I tested my basement for radon, and found that it was twice the allowable level (8 pCi/L). Can I use an air-to-air heat exchanger to reduce the radon level, and to pump fresh clean air into my basement and the rest of the house? How effective are these compared to conventional radon reduction systems?

My house was built in 1915, and the basement floor was repoured and the walls resurfaced a few years ago - I don't think that I can reduce the radon by sealing cracks.

In addition to reducing radon, the air-to-air heat exchanger would also reduced other pollutants that are generated inside the house - I don't understand why it isn't used more instead of conventional radon removal techniques.

2 Answers 2


You are much better off preventing it from entering in the first place. But once it does enter, ventilation is the only way to reduce the levels. How effective this would be depends on the exchange volume. You would be committed to running this exchanger 24/7 for ever. Replacement costs would be much higher than the typical radon fan. Anything running 24/7 will wear out eventually.

And there is still a significant energy loss running like that at decent volume. They are no where near 100% efficient.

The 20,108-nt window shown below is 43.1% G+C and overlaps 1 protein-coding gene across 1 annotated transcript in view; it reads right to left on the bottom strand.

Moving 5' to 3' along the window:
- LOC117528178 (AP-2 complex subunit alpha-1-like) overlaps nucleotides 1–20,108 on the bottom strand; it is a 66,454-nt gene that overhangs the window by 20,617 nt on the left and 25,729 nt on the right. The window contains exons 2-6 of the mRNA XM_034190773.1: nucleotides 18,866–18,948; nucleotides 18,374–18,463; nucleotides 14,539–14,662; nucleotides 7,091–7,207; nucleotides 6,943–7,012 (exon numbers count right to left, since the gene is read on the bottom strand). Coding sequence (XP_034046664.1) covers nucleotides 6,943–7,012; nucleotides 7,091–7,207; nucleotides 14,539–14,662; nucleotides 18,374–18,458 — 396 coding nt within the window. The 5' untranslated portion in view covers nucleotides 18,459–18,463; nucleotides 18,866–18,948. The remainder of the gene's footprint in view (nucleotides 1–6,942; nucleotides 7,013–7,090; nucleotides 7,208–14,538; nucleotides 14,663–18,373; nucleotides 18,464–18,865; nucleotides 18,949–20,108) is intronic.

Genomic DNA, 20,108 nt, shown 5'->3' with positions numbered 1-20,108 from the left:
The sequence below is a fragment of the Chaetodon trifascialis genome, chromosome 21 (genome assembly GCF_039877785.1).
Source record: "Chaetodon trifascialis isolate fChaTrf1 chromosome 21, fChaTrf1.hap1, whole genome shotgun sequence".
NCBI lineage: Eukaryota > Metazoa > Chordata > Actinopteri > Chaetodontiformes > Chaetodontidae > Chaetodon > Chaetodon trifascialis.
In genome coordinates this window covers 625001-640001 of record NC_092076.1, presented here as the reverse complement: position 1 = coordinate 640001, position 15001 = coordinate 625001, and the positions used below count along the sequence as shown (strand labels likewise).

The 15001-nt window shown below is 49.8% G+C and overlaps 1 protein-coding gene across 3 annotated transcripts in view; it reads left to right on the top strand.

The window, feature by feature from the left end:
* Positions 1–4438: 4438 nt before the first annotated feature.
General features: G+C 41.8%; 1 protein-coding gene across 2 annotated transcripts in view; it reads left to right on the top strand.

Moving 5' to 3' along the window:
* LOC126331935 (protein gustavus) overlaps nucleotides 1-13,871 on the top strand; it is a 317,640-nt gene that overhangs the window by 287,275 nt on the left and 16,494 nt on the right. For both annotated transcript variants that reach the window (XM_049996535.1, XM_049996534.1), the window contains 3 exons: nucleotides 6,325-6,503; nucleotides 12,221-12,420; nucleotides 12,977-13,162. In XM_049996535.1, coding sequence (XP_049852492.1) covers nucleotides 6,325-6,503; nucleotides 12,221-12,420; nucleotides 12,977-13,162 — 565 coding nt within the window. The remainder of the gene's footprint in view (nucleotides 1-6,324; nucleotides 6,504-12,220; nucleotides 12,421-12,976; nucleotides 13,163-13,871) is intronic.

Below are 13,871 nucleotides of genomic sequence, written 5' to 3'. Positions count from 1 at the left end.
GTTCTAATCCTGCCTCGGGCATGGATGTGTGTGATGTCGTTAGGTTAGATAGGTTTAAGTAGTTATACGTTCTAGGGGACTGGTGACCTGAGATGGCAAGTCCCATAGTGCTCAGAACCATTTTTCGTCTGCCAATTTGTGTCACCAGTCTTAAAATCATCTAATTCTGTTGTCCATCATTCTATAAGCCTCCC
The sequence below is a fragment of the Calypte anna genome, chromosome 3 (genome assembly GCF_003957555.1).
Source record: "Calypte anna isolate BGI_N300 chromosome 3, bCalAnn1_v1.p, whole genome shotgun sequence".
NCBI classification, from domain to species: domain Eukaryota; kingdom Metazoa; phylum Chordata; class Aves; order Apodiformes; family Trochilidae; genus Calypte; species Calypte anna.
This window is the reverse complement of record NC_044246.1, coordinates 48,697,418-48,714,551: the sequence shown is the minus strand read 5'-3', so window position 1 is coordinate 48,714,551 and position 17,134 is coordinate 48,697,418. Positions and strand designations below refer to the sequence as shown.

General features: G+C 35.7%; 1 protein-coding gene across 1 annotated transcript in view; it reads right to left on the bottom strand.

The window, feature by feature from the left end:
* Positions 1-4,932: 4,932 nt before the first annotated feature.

If the floor was poured over a layer of gravel, a retrofit sub slab extraction system would likely be successful. If it was poured on compacted earth, a successful system is much less likely. You are right, just sealing cracks without any other remediation would not be very successful.

Testing for adequate sub slab permeability isn't too involved, drill a few well spaced holes through the slab and see if sucking air out of one hole draws air into the others.


I use an ERV. Levels started in the 8's -11'2. Now it ranges from under 1 to 2.5 or so. The issue I run into is the ERV has had severe issues about 1 x per year (3 x's now). So I am looking at other exchanger options. I'm just not thrilled about drilling holes in my foundation...

  • Could you elaborate on the "severe issues" you've had running an ERV?
    – feetwet
    May 4, 2015 at 1:02
  • Curious about the size of your house, where the HRV was placed and which unit it is...
    – Josh M.
    Oct 4, 2021 at 23:40

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